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Lone Worker communication in the Transport Industry

Written by ANT Telecom | 27 Jun 2019

Communication technology with the transport industry

Historically, the transport industry has primarily used analogue radio as a preferred method of communication across drivers and fleet managers. As technology has advanced over the years, these systems have become outdated and overtaken by digital solutions that provide a more reliable means of communication. Today, the most effective and popular method for many transport operators is through integrated smartphones.

Mobile technology is an essential tool for almost every organisation and is especially useful for the transport industry. With a vastly distributed workforce in constant operation, it has enabled organisations to stay in regular contact with their employees, digitise many necessary processes, as well as delivering welcomed health and safety benefits to staff.


Smartphone technology and lone worker functionality

According to statistics from the British Security Industry Association (BSIA), the British transport industry employs over one million lone workers, and employees that face the greatest levels of risk are delivery and HGV drivers. So how can transport operators keep their drivers safe while they are on the road?

Integrated smartphone devices can combine reliable communication and comprehensive lone worker protection into a single integrated, rugged and adaptable device that can be an ideal solution for drivers to use. However, deploying smartphone technology to a fleet of drivers could potentially be dangerous. In the last year, Police officers from a fleet of three Highways England-funded HGV ‘supercabs’ identified over 3,000 unsafe delivery drivers, many of whom were driving while using a hand-held mobile phone. Fleet operators therefore do not want to encourage drivers to use a smartphone device whilst they are driving – so what is the best option to safely combine communication functionality with lone worker protection?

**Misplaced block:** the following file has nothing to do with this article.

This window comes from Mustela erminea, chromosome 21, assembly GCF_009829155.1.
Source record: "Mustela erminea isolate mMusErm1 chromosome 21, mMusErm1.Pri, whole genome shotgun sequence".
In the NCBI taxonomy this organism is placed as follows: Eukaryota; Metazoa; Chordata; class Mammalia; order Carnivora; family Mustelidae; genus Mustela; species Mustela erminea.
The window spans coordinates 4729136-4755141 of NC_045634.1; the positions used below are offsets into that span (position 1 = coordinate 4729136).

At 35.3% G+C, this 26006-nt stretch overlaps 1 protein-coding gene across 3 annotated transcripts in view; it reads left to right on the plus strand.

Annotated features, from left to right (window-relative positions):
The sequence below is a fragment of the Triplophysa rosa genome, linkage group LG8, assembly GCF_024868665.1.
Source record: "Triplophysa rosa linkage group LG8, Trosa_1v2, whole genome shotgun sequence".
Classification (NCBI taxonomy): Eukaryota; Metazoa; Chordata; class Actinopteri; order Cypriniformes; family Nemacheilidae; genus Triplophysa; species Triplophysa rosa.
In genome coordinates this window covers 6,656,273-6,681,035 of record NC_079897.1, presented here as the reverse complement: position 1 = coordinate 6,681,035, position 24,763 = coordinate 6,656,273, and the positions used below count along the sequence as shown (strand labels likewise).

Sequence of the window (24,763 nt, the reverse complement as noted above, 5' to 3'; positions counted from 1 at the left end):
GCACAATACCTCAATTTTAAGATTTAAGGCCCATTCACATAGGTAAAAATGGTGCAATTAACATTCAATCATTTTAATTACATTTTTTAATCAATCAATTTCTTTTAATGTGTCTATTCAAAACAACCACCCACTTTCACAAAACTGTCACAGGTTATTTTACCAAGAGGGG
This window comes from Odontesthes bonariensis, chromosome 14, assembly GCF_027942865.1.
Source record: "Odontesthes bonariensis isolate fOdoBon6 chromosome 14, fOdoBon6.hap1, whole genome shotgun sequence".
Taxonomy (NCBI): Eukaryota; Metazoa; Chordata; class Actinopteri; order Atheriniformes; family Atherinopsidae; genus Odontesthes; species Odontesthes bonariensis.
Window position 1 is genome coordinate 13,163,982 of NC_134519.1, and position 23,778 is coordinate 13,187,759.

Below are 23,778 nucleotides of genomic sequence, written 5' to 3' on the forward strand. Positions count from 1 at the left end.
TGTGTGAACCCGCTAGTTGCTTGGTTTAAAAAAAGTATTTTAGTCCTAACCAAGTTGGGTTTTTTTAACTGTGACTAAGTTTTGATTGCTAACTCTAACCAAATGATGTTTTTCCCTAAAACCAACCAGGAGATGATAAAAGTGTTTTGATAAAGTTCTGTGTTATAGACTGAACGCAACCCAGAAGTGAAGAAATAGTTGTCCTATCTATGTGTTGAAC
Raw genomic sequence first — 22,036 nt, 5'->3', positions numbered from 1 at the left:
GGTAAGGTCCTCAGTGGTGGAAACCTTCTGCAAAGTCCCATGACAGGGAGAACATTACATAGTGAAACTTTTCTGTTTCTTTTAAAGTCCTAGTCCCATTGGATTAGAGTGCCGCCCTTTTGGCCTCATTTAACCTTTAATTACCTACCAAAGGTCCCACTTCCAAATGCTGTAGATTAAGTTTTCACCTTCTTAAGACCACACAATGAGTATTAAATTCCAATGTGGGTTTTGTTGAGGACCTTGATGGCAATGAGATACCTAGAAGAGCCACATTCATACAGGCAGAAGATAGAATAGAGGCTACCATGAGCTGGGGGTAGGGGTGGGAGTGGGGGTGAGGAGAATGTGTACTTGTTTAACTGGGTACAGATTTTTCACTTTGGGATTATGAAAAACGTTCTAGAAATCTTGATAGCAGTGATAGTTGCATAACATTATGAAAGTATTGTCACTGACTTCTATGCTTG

The most adaptable solutions are those that provide a compliant, reliable and safe solution for drivers. For example, limiting functionality when the smartphone detects that the vehicle is in motion will stop the driver from making calls, sending texts or emails, or accessing the browser while driving. Furthermore, devices can include white and blacklist capabilities so that only certain callers can contact the device, and the driver can only dial a set list of numbers.

Integrated lone worker functionality means devices can be equipped with panic buttons, tilt and no-motion sensors as well as impact alarms. So, when a driver is parked up in a layby or an estate and is more susceptible to an attack or robbery, alarms can be activated, which will then alert the appropriate response teams to provide the necessary support as quickly as possible.



Fleet operators are facing increasing regulatory challenges, which means choosing the wrong solution can have significant financial consequences. By deploying integrated devices amongst a fleet, operators can ensure that not only are they able to protect employees, but they are also complying with regulations by automating and monitoring legally required checks. For example, drivers’ hours and vehicle checks can be submitted via an app on the smartphone, negating the need for previous manual paper processes, or multiple devices.



While a smartphone may seem like a counter-intuitive device to provide to a driver to keep them safe, with an appropriate setup that disables functionality when the vehicle is in motion, fleet managers can be confident that lone worker drivers are equipped with reliable communication and safety technology that will keep them protected and legally compliant. In addition, by augmenting the device with the ability to perform digitised processes, such as vehicle checks, the device can help deliver efficiencies in the driver’s role.

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Topics: Lone Workers, Health and Safety

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